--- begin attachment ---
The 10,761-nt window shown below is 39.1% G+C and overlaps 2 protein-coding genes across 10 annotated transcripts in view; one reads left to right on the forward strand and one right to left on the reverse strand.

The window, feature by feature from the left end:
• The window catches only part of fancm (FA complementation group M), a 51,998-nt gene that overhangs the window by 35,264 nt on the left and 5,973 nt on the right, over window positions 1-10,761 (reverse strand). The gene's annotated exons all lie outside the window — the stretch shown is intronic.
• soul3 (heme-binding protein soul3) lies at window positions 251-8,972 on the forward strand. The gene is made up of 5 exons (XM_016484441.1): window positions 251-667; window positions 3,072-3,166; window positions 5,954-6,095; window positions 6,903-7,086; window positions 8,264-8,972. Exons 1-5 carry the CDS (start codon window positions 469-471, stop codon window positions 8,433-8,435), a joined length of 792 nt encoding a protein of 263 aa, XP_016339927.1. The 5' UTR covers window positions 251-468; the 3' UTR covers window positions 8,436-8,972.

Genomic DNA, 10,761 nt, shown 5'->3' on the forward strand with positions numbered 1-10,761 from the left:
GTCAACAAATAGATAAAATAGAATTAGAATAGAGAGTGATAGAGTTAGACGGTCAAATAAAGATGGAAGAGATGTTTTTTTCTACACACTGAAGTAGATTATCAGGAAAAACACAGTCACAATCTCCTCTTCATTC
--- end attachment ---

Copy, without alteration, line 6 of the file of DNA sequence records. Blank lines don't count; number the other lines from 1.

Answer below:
GTCAACAAATAGATAAAATAGAATTAGAATAGAGAGTGATAGAGTTAGACGGTCAAATAAAGATGGAAGAGATGTTTTTTTCTACACACTGAAGTAGATTATCAGGAAAAACACAGTCACAATCTCCTCTTCATTC